Raleigh, N.C. — New legislative language that would ban the sale or donation of fetal tissue from abortions emerged in the Senate Rules Committee late Wednesday afternoon, piggybacking on a national controversy over Planned Parenthood's practices.
House Bill 297 had been a fairly technical bill dealing with child support until the committee stripped its original language and inserted the fetal tissue measure.
"We think what we've seen in these videos, whether its happening in North Carolina or not, is that basically abortion clinics are using the flexibility in the federal rules to haggle over the prices of body parts of unborn children," said Sen. Chad Barefoot, R-Wake, who is the language's lead sponsor. "I think the moral consideration in North Carolina is ... we just don't want that to happen here."
Officials with Planned Parenthood in North Carolina say they do not transfer – either by sale or donation – fetal tissue from any of their North Carolina clinics. That's a practice, they say, restricted to three centers in two different states.
"This bill is nothing more than another political attack on safe and legal abortion in North Carolina, being pushed by the same politicians and extreme political groups, that oppose a woman's right to make deeply personal pregnancy decisions regardless of the circumstances," said Melissa Reed, executive director of Planned Parenthood Votes! South Atlantic.
The videos in question emerged this summer and showed Deborah Nucatola, the senior director of medical services at Planned Parenthood, discussing how fetal tissue was transferred. In the original video, she makes clear the money involved just covers the prices of harvesting and shipping the tissue. But heavily edited versions of the video make it appear that she was pitching tissue donation as a money-making enterprise for her nonprofit.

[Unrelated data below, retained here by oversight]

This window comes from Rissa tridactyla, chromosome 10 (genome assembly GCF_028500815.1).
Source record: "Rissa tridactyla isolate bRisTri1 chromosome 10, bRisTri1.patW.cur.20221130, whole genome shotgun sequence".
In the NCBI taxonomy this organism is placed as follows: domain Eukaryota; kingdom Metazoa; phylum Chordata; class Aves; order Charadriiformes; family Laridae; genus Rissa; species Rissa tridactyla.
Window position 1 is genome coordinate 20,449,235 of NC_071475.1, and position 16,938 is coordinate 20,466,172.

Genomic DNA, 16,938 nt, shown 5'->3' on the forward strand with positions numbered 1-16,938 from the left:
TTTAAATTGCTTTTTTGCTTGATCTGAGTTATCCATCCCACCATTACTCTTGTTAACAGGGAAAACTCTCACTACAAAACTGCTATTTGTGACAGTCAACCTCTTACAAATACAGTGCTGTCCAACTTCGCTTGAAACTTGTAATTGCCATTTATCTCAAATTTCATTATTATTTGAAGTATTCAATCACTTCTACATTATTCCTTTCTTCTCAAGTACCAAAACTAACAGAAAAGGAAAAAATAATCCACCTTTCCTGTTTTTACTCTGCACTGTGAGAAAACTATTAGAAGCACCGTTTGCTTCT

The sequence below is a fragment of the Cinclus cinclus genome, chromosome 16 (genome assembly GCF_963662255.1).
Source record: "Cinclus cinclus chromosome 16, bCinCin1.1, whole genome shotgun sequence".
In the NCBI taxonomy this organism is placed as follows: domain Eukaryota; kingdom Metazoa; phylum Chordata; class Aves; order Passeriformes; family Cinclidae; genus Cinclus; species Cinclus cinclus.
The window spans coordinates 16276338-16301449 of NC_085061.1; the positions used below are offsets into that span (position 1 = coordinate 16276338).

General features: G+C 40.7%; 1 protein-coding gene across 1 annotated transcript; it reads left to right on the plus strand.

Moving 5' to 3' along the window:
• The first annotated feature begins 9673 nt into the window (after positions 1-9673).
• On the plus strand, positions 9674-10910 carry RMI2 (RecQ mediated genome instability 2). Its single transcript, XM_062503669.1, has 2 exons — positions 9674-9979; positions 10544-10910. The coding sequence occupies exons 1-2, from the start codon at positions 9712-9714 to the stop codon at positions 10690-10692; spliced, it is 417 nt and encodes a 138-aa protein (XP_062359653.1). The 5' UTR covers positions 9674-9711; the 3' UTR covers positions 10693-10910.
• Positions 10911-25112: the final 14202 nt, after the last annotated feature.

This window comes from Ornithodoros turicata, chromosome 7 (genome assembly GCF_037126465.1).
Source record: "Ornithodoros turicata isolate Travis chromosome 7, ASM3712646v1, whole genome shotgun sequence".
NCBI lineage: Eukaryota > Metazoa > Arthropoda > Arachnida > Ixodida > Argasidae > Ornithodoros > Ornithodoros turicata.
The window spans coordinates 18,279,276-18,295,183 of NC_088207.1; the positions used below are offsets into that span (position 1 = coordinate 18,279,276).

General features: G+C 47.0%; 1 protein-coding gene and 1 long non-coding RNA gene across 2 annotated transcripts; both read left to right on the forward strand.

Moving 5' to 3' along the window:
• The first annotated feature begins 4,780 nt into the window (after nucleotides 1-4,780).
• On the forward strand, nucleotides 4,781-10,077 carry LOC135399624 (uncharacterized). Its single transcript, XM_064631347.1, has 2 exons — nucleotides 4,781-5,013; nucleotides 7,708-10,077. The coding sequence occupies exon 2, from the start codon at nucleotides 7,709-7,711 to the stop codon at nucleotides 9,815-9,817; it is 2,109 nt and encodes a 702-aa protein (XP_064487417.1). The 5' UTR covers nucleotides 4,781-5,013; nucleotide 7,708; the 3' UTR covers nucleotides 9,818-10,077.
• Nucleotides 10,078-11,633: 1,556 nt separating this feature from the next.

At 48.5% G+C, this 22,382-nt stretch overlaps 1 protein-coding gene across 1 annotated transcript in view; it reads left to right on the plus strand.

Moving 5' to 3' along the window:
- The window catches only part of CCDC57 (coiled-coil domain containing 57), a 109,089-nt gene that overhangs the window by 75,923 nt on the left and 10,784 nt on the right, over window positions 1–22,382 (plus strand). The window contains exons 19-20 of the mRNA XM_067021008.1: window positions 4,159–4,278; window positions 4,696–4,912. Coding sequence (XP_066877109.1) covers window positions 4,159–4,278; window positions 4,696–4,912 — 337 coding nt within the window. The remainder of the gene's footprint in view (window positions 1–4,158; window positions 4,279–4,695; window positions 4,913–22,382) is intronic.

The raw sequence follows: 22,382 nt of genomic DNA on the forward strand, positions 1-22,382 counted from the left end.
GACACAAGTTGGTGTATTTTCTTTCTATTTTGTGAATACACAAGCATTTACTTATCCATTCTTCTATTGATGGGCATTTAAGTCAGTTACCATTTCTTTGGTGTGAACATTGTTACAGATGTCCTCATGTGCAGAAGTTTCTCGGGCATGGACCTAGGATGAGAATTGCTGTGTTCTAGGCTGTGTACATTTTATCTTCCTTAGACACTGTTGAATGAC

House Bill 297, which was approved on a voice vote and is now headed to the Senate floor, would make it a Class I felony for any person to "transfer from one person to another in exchange for any consideration whatsoever" fetal tissue produced as the result of an abortion. Such body parts could only be buried or cremated.
Barefoot said he believes that his bill would stop entirely the donation of fetal tissue from abortions, even if it was given for free.
It's unclear what impact this bill would have on the purchase of stem cells or fetal tissue by North Carolina researchers, even if that tissue came from out of state. Barefoot said he was still checking on how his bill might interact with the state's organ donation statute.
A separate section of the bill codifies a provision of the recently passed state budget that prohibits the Department of Health and Human Services from contracting with any health care provider for family planning or other services if that provider performs abortion. Planned Parenthood will lose tens of thousands of dollars in contracts as a result of the provision.